There are few things more exciting for a farmer than watching the numbers climb on the yield monitor. Let’s not talk about the disappointment if yields aren’t so good. How can you be sure those numbers are right, though?
“You need to start by making sure the yield monitor is properly calibrated on the combine,” says John Fulton, Ohio State University Department of Food, Agricultural and Biological Engineering associate professor. “It might have been calibrated last year but we recommend calibrating annually for individual crops such as corn and soybeans.”
One of the easiest ways to ground truth your yield monitor is with a scale—compare accumulated grain weight on scale tickets with what the monitor indicates. If they’re similar or within a 2% margin of error, you’re good to go, Fulton says. If you’re outside that range of error, take the time to recalibrate.
It’s also important to ensure the mass flow sensor and moisture sensor are all in good working order, he adds. You can double check moisture when you visit the elevator by comparing your overall average with the elevator estimate.
Pull yield maps weekly during harvest to check for glaring abnormalities caused by the combine or a poorly calibrated monitor.
“Use this information to identify issues and adjust settings on the monitor to improve data quality,” Fulton says. “Look at end row and point rows on the maps, for example. Did logging stop and start where it needed to?”
Operator error, such as not lifting the header high enough while turning, can also log information when you’re not harvesting anything. You will be able to recognize these errors—such as, readings within grassed waterways, buffers, wet spots, etc., he says. Other common errors that can skew yield map data include abrupt changes in ground speed causing incorrect area calculation for yield estimates.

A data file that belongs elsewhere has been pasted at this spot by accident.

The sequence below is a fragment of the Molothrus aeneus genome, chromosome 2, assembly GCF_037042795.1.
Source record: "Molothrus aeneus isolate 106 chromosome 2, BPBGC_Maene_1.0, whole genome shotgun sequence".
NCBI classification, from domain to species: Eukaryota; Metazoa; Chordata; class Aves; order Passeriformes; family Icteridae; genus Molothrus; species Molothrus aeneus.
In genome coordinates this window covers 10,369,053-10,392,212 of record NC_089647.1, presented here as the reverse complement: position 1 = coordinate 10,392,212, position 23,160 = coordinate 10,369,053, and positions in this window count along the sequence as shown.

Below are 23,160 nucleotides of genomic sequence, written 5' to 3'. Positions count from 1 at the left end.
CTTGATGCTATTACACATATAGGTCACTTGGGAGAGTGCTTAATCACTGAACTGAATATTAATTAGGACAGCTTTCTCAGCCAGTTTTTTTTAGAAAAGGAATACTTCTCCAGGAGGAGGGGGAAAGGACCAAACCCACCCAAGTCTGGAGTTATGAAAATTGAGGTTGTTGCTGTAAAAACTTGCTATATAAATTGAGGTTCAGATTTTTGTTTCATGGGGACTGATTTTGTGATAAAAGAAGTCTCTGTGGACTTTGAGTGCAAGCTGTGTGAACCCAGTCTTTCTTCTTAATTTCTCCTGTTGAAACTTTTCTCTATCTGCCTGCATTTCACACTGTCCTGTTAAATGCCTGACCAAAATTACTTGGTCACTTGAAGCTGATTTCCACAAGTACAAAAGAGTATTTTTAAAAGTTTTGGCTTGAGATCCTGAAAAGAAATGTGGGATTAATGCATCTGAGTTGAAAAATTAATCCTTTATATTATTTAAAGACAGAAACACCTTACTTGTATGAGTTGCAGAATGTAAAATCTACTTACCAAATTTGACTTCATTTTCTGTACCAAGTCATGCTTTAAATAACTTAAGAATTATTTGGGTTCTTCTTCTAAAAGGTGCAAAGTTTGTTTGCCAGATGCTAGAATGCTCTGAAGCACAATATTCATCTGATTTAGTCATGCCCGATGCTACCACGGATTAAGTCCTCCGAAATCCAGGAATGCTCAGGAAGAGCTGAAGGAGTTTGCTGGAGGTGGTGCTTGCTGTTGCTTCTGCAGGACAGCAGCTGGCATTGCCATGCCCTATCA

Errors could make your overall field average high or low, but if you remove that non-representative data, the map can become more accurate representation spatially. Most ag software packages allows you to remove erroneous data, but catching it early means you might be able to save that hassle by adjusting settings on the yield monitor or worse, not having quality data for post-harvest analyis.
Take advantage of accurate yield maps. “Yield maps are a verification of yield and spatially reflecting how yield varied across a field,” Fulton says. “I see growers and consultants use them for several reasons: identify production issues, management zone creation for seeding and fertilizer, nutrient management (crop removal), on-farm research and profit mapping.”
Maps can be used to estimate the nutrients removed from a field helping to supplement soil sampling information in years one doesn’t sample. You can use that data to determine fertilizer rates to apply in the future to maintain optimum soil fertility levels. Farmers who perform on-farm research can see yield response to aspects like seed population or production practices and learn what works best for them. And finally, profit maps can show what acres are profitable and those that are losing money. In some cases, the decision might be to not plant areas that consistently lose money.
Pair what you see on yield maps with scouting notes and planting information to make decisions next year. Fulton has seen farmers take unproductive land out of use, taking them from a $10 to $70 per acre loss to a profitable margin. In addition, he says variable rate fertilizer can save you an average of 7% on costs compared to fixed rate over time, for example.
“Yield maps set the end bookmark—what you ultimately get paid on,” Fulton says. “There are a lot of things between planting and harvest that impact yield. The key is documenting what happened and what response it caused to improve future decisions.”